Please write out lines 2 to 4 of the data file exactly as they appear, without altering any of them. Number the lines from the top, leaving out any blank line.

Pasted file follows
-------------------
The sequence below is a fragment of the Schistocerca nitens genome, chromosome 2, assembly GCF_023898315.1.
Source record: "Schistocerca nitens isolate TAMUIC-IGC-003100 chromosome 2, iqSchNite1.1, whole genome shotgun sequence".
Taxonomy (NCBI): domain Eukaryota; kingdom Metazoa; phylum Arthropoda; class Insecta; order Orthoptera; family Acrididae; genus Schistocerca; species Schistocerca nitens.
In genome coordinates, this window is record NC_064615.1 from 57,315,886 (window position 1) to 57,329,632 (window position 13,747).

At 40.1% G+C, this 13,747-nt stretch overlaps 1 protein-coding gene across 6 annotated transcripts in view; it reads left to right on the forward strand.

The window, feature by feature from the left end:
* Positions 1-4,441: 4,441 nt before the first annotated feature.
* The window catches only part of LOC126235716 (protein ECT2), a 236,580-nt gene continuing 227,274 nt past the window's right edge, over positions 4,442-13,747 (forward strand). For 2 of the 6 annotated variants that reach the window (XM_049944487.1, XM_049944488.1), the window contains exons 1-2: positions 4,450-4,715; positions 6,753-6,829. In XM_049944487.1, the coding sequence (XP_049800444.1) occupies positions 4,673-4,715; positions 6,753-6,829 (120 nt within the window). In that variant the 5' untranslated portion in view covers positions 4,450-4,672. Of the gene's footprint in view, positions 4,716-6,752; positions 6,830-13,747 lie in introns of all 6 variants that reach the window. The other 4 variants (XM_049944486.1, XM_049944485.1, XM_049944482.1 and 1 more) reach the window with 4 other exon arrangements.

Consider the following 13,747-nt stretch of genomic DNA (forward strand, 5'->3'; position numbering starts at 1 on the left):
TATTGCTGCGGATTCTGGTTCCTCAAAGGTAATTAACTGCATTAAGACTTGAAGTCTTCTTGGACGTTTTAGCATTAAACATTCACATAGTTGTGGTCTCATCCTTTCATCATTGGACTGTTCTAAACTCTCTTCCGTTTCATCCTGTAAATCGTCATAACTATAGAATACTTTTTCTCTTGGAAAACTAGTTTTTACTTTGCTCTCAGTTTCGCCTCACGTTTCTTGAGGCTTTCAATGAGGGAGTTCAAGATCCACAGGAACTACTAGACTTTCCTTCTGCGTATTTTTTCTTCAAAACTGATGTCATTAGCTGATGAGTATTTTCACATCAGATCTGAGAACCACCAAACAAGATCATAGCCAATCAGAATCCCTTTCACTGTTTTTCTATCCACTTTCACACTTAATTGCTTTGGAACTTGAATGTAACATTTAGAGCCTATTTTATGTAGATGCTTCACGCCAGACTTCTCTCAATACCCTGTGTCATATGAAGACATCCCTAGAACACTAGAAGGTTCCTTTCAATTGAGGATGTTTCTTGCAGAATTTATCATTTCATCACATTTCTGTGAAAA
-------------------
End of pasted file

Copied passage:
Source record: "Schistocerca nitens isolate TAMUIC-IGC-003100 chromosome 2, iqSchNite1.1, whole genome shotgun sequence".
Taxonomy (NCBI): domain Eukaryota; kingdom Metazoa; phylum Arthropoda; class Insecta; order Orthoptera; family Acrididae; genus Schistocerca; species Schistocerca nitens.
In genome coordinates, this window is record NC_064615.1 from 57,315,886 (window position 1) to 57,329,632 (window position 13,747).